Brockton Village is a former town, and now the name of a neighbourhood, in Toronto, Ontario, Canada. It comprises a section of the old Town of Brockton which was annexed by the City of Toronto in 1884. The town encompassed the area from Bloor Street on the north, Dufferin Street on the east, High Park on the west and ranged from Queen Street, along Roncesvalles Avenue, Wright Avenue and Dundas Streets to the south. The section south of the rail lines became part of the Village of Parkdale. The section to the west of Lansdowne has become better known as Roncesvalles, around Roncesvalles Avenue. Over the last half of the 20th century, the area south of College Street saw the influx of Portuguese immigrants and is also known as part of the Little Portugal neighbourhood. Today's 'Brockton Village' encompasses that section north of the rail lines between Dufferin and Lansdowne, south of Bloor Street.
The maps in Brockton Village help to indicate where Brockton is in relation to the rest of Toronto.
In March 1812, Lot 30 in York Township, a parcel of land, was granted to James Brock, a cousin of Sir Isaac Brock along with other parcels of land. This lot was a strip of land that stretched from Lot Street, today's Queen Street, north to Bloor Street, west of Dufferin Avenue. After Brock died, his widow Lucy Brock inherited his estate and she began selling the lands that Brock owned. She commissioned a roadway along the centre-line of the lot parcel, along its whole length. The road, built in 1850, is known today as Brock Avenue. The lands of lot 30 were sub-divided for small land-holders and development occurred. This unincorporated settlement took on the name of Brockton.
The developed area of Brockton grew to border High Park on the west, Dufferin (then the border of Toronto) on the east, Bloor on the north and the rail-lines to the south-west by the time it was incorporated as a village in 1876. It became an incorporated town in 1881. The incorporated town only lasted three years before it was annexed by the City of Toronto in 1884.
Today, remnants of the former Brockton still exist, including its former town hall. The hall was converted to commercial usage, and is located at the south-west corner of Dundas Street West and Brock Avenue. Until recently, there was a Brockton High School, which closed. For a time it was used by the Royal Conservatory of Music but it is now vacant. It is located at Brock Avenue and Croatia Street, near Bloor Street.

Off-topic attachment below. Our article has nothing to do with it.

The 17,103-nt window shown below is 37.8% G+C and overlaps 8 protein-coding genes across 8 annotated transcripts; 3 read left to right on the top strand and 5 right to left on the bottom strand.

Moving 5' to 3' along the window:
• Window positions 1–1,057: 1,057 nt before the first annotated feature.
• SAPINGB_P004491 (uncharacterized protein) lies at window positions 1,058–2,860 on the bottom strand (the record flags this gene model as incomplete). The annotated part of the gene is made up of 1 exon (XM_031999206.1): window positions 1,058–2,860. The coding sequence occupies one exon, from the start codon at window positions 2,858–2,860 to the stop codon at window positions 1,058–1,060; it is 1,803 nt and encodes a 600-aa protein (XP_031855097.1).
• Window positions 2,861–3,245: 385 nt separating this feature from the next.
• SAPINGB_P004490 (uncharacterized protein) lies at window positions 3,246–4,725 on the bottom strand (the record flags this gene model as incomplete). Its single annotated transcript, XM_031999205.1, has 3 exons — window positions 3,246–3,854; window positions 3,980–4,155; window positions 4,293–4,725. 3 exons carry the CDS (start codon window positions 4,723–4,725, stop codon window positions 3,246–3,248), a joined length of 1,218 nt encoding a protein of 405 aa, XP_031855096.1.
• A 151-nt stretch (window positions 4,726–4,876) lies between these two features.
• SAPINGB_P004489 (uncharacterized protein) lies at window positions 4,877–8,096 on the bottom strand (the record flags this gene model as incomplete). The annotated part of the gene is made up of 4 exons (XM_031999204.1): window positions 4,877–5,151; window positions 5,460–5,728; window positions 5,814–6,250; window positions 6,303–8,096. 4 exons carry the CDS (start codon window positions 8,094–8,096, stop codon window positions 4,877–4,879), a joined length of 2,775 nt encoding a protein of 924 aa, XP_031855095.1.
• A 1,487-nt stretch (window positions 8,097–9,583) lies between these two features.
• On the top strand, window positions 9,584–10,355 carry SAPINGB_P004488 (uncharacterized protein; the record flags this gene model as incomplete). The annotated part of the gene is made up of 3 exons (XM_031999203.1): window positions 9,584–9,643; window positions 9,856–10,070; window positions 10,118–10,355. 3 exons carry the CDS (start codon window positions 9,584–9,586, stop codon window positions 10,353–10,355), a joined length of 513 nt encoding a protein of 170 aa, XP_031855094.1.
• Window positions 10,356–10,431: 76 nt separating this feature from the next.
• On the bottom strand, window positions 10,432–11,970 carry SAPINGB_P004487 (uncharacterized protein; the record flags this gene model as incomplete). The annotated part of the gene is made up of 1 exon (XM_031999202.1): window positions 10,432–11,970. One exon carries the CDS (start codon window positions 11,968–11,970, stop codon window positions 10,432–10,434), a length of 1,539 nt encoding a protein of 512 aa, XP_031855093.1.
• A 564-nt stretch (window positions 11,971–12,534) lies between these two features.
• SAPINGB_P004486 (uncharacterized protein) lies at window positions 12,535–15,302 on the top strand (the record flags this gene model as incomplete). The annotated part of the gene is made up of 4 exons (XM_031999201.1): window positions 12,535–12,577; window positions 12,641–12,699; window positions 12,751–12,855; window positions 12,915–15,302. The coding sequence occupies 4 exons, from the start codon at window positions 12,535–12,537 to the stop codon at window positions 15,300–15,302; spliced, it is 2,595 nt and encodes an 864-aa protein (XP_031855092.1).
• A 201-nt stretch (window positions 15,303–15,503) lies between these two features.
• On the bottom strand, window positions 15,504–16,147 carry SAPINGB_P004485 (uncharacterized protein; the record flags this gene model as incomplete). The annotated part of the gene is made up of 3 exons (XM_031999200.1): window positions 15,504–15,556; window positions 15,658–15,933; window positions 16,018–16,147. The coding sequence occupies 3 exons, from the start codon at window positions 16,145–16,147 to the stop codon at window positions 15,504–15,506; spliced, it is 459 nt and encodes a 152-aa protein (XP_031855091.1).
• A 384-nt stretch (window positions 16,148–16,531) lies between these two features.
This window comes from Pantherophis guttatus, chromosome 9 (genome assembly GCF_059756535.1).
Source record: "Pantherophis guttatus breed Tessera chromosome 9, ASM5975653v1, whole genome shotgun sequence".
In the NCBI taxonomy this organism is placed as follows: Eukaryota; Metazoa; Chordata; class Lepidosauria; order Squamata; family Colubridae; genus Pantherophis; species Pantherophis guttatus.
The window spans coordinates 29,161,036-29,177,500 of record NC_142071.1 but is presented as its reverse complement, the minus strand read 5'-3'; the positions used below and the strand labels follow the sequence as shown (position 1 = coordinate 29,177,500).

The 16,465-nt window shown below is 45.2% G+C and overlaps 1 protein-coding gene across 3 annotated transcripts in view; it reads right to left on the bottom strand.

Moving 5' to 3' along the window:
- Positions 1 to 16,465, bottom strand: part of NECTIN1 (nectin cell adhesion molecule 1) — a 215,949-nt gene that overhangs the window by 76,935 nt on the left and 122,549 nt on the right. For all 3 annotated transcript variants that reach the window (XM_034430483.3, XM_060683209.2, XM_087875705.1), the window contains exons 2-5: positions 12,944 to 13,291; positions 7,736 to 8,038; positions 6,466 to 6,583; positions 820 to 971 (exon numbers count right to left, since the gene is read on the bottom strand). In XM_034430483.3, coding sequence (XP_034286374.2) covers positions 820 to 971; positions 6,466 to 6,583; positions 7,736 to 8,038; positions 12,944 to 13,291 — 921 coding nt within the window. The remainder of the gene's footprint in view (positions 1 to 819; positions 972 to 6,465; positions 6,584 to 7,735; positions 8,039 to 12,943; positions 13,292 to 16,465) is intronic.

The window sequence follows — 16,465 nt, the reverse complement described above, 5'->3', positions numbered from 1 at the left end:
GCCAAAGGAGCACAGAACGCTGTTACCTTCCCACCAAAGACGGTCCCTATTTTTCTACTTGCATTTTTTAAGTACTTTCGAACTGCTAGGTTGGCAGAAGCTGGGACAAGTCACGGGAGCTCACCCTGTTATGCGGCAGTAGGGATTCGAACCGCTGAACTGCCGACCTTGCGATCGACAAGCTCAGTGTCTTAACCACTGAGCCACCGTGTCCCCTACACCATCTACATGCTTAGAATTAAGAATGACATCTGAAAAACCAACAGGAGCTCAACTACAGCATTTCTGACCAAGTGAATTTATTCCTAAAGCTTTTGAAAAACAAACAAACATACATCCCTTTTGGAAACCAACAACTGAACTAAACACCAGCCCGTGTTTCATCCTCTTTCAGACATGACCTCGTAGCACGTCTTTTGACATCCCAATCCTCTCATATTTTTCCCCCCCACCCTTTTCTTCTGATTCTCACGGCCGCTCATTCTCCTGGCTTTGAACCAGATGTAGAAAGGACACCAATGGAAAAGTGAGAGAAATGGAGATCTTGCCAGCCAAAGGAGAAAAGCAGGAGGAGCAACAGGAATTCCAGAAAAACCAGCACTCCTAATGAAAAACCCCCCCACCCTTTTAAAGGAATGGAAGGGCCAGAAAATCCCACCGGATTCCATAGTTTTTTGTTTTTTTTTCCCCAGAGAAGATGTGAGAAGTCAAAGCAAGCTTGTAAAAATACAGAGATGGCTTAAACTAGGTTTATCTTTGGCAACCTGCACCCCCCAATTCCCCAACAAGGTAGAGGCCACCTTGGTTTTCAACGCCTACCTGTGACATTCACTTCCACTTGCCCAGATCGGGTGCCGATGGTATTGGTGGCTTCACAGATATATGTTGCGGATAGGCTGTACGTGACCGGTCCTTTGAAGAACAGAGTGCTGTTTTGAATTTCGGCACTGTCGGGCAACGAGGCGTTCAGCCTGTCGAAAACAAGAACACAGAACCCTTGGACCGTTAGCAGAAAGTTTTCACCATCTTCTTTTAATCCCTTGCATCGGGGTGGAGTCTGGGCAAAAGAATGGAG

The primary source for basic documents (vital statistics, land records, wills) for people who lived in the Province of Ontario is the Archives of Ontario, 134 Ian Macdonald Blvd, Toronto, Ontario, Canada M7A 2C5.
Civil registration did not begin in the province until 1869. Before then there may be church records of baptisms and burials. For the most part these are still held by the denomination who recorded them. Copies of marriage records made pre-1869 had to be sent by individual clergymen to the registrar of the county in which the marriage took place. These marriage records are available through Ontario Archives, on micorfilm through LDS libraries, and on paid and unpaid websites, but because they were copied at the registrars' offices, they cannot be considered a primary source.
Vital Records after 1869
Birth, marriage and death registrations are not open to the public until a specific number of years after the event occurred. Births to 1915 are now available [October 2014]; dates for marriages and deaths are later. Birth and death registration was not universally carried out in the early years after its adoption. Deaths were more apt to be reported than births for several years. The more rural the area, the less likely it would be that these happenings were reported to the authorities.
Land Records and Wills
Information on how to access land records and wills is best sought on the Archives of Ontario website. An ancestor's land holding might be found on Canadian County Atlas Digital Project if he was in occupancy circa 1878.
Association for the Preservation of Ontario Land Registry Office Documents (APOLROD). A list of Land Registry Offices for all Counties of Ontario.
The original censuses are in the hands of Library and Archives Canada, known to Canadians as "LAC". Copies of original microfilms are online at the LAC website for all censuses up to 1911. Each census database is preceded with an explanation of the geographical area covered, the amount of material retained (some census division material has been lost), the questions on the census form, and whether there is a name index. Census divisions were redrawn as the population increased and more land was inhabited. The 1921 census is only available through Ancestry.ca, but it is free-to-view.
E-books and Books
Websites with more local information on the City of Toronto